Saturday Links: Randolph, Strength of Schedule, Yankees for Sale

(NY Daily News)
(NY Daily News)

The Yankees continue their Grapefruit League season this afternoon with a road game against the Rays. We’ll have a regular game thread up a little closer to first pitch. Until then, here are some random links to help you pass the time.

Randolph still looking for a coaching job

It has now been five years since former Yankee Willie Randolph held a big league coaching job, but as he told Brendan Kuty, he’s still trying to find one. Randolph, who interviewed for the Yankees third base coach job prior to last season, last coached with the Orioles in 2011. He was their bench coach for half the season and their third base coach for the other half. Here’s what Willie told Kuty:

“I let everybody know I’m doing my due diligence,” he told NJ Advance Media in the Yankees’ clubhouse at George M. Steinbrenner Field on Thursday. “Let everybody know I haven’t fallen off the face of the earth.”

“What makes it hard to keep it out there is that there’s so much of a change of the guard,” Randolph said. “So many new kids out there, that even if you keep it out there — they know who you are. There are baseball people who are going to know who I am.

“My resume speaks for itself. It wasn’t that long ago when I managed. But there seems to be a comfort zone with some of these cats. I get it. That’s part of the game. It’s who you knows, who might sponsor you, who you’re comfortable with.”

Randolph, now 61, managed the Mets from 2005-08. He was on the Yankees coaching staff from 1994-2004, spending most of his time as the third base coach but also some as Joe Torre’s bench coach. Randolph managed Team USA in the inaugural Premium 12 tournament last fall and he’s currently in Yankees camp as a guest instructor.

Teams are skewing younger with their managers and coaching staffs these days (the Yankees are no exception), so I understand Randolph’s frustration. There’s no way this won’t sound like a knock on Willie, so I’ll just say it: I’m of the belief that if you haven’t coached in five years or managed in eight years, there’s probably a reason why. If a team felt Randolph could be an asset on their field staff, he would have been hired. Teams know him. He’s not flying under the radar or anything.

2016 Strength of Schedule

Each year, Jeff Sullivan at FanGraphs calculates each team’s strength of schedule using projections. It’s not perfect — projections themselves are far from perfect, plus rosters change throughout the season — but it’s a nice ballpark number. The Yankees have the second toughest schedule in the AL this year, about a win more difficult than average. That means the Yankees are expected to win one fewer game against their schedule than they would the average schedule. Make sense?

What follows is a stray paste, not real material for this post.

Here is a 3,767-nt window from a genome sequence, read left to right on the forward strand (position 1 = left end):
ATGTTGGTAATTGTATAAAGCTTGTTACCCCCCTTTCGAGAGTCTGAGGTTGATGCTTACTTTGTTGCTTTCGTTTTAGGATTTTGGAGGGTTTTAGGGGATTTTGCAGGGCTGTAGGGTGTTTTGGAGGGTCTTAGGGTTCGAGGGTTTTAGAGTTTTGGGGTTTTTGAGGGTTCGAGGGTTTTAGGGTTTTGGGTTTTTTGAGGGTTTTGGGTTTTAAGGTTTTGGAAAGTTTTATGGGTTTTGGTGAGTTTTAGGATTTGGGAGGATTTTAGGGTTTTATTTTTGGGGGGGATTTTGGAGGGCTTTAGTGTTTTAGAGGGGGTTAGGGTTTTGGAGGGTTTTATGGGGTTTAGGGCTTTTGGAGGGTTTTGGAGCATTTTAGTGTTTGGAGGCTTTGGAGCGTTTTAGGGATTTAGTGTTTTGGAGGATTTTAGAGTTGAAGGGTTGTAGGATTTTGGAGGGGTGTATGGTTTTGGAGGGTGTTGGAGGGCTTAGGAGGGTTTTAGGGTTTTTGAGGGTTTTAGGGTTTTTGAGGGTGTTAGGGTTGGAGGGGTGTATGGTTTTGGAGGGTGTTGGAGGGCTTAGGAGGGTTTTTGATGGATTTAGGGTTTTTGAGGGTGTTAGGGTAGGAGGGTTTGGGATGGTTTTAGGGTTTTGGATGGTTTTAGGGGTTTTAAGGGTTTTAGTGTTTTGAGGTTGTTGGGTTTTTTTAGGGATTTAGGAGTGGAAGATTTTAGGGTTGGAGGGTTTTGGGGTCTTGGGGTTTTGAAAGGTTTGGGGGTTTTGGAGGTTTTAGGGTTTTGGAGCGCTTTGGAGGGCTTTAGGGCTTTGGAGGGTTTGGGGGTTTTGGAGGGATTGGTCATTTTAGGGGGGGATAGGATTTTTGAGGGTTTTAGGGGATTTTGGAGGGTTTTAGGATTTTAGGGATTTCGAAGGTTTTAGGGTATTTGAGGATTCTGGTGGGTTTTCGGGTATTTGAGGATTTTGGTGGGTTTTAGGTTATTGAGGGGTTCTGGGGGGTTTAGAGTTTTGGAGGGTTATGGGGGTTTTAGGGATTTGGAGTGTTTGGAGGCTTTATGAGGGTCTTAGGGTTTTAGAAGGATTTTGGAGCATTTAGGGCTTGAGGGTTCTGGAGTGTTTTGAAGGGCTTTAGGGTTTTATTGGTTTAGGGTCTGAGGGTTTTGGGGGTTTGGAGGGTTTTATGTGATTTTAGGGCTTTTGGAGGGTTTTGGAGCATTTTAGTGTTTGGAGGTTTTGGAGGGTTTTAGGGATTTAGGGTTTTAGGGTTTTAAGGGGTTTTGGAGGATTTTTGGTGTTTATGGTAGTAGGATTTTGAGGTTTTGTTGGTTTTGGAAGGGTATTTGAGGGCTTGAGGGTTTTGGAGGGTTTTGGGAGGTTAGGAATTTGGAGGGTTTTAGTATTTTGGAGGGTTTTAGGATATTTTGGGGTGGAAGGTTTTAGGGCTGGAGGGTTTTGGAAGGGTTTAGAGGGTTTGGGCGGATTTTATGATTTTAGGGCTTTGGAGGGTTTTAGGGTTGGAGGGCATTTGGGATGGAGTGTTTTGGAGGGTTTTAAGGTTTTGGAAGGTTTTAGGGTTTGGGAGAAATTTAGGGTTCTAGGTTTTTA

The Orioles have by far the toughest schedule in the league at two wins below average while the Indians have the easiest at a win above average. Most teams are within a half-win of average. The Mets and Nationals have the two easiest schedules in baseball by a huge margin. They’re both at two wins better than average. That’s what happens when you get to play 54 games — exactly one-third of the 162-game schedule — against the Braves, Phillies, and Marlins.

MLB submits proposal for new Cuban player signing system

According to Ben Strauss, MLB has submitted a proposal to the Treasury Department outlining a new system that will allow Cuban players to sign directly with big league teams. This would provide a safer path to the big leagues for players since they’d no longer have to defect, and the plan includes a way to raise money to improve youth baseball in Cuba. From Strauss:

Under the proposed plan, according to M.L.B.’s top lawyer, Dan Halem, an entity made up of Cuban entrepreneurs and officials from baseball and its players’ union would be created. A percentage of salaries paid to Cuban players would go to the new body, which would function like a nonprofit organization and support youth baseball, education and the improvement of sports facilities in Cuba.

Because no money would go directly to the Cuban government, the plan could satisfy the embargo. A few months ago President Obama said he intends to normalize relations with Cuba and this could be an important step in that direction. MLB has been working with both the U.S. and Cuban governments behind the scenes to find a way to allow Cuban players to come stateside safely and legally.

The Rays are scheduled to play an exhibition game against the Cuban National Team in Havana on March 22nd. They’ll be the first MLB team to play in Cuba since the Orioles in 1999. Derek Jeter and Joe Torre are among the dignitaries who will be on the trip. Luis Tiant and Jose Cardenal will be there as well.

The Yankees are for sale (kinda)

An unnamed minority owner is selling a 1% share of the Yankees, reports Scott Soshnick. The price? A mere $24M. Documents associated with the sale indicate the team is worth somewhere in the $2.75 billion to $3.25 billion range. That’s the team only. It doesn’t include the YES Network or Legends Hospitality. The Yankees and MLB would have to approve any sale, because duh.